That’s the beauty of The Wind Waker HD: it makes you question whether the original was that good since this new version surpasses everything we’ve seen from Zelda before, improving on the gameplay massively with new features. This feels more than a remastering – it’s a showcase of Nintendo’s aim for perfection in this franchise, realised with the Wii U GamePad.
Everything has been thought over – the titular baton now sits on the digital pad, along with the ship’s items, meaning no tedious picking and choosing of what to carry. It just all makes so much sense, with intuitive touch controls for conducting and shorter scenes removing any frustration. And the “Triumph Forks” quest even feels that much better, without changing too much at all, so as to not take away from the original vision – there’s no third dungeon, but that doesn’t get a chance to cross your mind with the amount of fantastic content on show, and the added communication via the Miiverse bottles making the world feel even fuller.
There’s also Hero Mode, for the fans who have played through the game enough times to find it far too easy. It doesn’t change the dungeons like Ocarina’s Master Quest, but it does mean that enemies will deal double the damage and you won’t find a single recovery heart lying around, so you’ll need to prepare if you want to succeed and stock up on potions when you can. This mode can be switched on or off at any time, so you’ll be able to leave it untouched as you learn the new controls and turn it off on the main menu if you ever get too stuck.
On top of all that, Nintendo have surpassed not only themselves but the medium as a whole with their incredible, artistic approach to the remastered graphics – the remastered art. While, yes, there is a heavy dose of bloom to be found, it’s almost a complete overhaul of the original and one of the most stunning things to see in motion.
It almost compliments the GameCube version, moving towards a more three dimensional feeling set of environments through the new global lighting, while keeping the same vibrant and distinct colouring system of the original. That really doesn’t take anything away – it’s unlike anything else around and akin to a contemporary repainting of a classic interior.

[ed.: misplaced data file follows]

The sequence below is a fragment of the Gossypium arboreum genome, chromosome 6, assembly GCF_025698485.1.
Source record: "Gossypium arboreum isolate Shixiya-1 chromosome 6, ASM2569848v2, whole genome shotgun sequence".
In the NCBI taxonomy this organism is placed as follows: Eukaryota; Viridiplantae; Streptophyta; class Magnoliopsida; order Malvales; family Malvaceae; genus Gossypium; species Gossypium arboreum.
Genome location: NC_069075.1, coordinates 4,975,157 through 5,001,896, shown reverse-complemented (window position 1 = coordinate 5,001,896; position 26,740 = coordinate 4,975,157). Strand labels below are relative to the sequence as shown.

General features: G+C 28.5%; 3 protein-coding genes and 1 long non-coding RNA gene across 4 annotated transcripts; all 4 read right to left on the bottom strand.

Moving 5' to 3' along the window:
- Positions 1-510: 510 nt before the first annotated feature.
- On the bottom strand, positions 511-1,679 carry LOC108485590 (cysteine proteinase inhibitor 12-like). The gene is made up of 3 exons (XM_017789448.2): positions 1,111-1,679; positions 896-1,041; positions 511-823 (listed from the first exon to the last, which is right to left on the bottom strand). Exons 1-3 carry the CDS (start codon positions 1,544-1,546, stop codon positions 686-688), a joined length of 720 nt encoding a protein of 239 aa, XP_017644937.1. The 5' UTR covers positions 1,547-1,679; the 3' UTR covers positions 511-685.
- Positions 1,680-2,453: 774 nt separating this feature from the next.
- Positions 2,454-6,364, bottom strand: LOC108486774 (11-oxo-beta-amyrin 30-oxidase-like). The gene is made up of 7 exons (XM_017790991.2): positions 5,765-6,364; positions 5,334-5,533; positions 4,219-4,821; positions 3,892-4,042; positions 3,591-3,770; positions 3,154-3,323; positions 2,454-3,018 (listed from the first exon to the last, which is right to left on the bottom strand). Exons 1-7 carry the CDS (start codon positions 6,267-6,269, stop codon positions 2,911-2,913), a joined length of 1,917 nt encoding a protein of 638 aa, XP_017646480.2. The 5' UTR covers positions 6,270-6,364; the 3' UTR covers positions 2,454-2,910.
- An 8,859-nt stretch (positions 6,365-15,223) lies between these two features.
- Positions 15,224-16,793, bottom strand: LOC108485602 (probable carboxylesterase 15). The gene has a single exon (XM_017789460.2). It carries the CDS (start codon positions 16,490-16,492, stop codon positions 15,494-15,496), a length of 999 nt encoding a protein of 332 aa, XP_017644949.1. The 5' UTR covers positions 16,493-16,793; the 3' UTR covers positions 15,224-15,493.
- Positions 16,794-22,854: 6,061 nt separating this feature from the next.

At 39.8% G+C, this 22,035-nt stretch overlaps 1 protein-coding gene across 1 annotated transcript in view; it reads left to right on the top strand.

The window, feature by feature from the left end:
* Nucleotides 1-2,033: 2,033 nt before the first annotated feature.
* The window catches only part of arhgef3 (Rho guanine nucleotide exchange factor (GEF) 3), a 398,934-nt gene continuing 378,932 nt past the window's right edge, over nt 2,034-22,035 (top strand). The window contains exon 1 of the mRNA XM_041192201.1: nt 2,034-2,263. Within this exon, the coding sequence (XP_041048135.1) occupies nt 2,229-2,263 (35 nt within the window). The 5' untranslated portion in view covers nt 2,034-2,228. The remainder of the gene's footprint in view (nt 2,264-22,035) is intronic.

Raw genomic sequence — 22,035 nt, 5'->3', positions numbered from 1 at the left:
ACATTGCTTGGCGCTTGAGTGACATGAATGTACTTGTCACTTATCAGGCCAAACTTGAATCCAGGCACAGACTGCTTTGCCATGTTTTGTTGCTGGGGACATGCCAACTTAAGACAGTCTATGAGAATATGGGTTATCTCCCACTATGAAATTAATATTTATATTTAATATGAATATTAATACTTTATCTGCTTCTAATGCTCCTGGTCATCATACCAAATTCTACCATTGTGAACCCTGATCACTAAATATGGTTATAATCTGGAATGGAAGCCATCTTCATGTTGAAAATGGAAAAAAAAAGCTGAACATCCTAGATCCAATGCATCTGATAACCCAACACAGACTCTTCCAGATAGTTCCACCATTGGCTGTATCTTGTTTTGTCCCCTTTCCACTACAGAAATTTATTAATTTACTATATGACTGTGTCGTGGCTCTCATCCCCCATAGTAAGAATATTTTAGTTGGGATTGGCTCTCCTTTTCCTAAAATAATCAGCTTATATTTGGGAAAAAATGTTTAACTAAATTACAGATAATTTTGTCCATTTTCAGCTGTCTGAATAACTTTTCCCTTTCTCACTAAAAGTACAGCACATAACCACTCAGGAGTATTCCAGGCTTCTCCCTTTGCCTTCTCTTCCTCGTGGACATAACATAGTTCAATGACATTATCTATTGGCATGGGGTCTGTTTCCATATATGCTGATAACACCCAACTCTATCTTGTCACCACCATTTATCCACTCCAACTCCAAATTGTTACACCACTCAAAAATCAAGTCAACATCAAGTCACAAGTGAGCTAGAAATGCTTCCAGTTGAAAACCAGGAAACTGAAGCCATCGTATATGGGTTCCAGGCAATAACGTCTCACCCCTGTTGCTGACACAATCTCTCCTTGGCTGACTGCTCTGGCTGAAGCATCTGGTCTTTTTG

The real power behind these visuals is the art direction of the original. Along with the deep blues of The Great Sea, each section and island has its own colour palette and style, which means that every hour or so you’ll have something new and beautiful to marvel at. The only constant is Link, and this really highlights how incredible the few sepia sections look.
One particular moment that you’ll be in awe at comes just before the first proper dungeon of the game, in the Forest Haven; the refined particle effects system really shows The Wind Waker HD in all of its glory. It might seem a bit of a cop-out, but words can’t describe the feeling you’ll have as you step into the cool waters below the Deku Tree and see this for yourself – it’s a truly inspiring moment, despite it essentially being the backdrop to the main event.
With these improved visuals comes an increased range of sight while sailing. Although you’re not able to see everything in the distance and things will still disappear after you reach a certain point, the central tower and islands can be seen from much further away. There’s a huge improvement in the visuals, then, only hindered by some minor slowdown when a lot is happening on screen at once.
Any Zelda fan will know that music lies at the heart of these games as much as the incredible design, and The Wind Waker HD does not disappoint in this regard. The sounds feel fuller, fanfares blast louder and around the environment, the instruments can be heard in all their glory, as they always should. The Great Sea Theme, Dragon Roost Island, The Wind God’s Aria – these euphonic blasts of aural nostalgia sound better than ever, leaving you humming along as you go and then being stuck in your head for weeks after completion, reminding you of just how great the adventure was.
The Wind Waker HD is the ultimate version of any Zelda game ever made. While the GameCube original didn’t quite live up to Ocarina of Time’s standards, the GamePad features remove any pacing issues and the gameplay is even better, creating one of the best experiences not only of this generation but ever in gaming. All of this, along with visuals and music that, much like the original, will still hold up many years later make this game essential.
While it’s still the masterful display of level design we’ve experienced before, it’s ultimately a showcase of how, on the second time round, things can be refined so much that you’d have to make big leaps in order to describe them as anything other than perfection.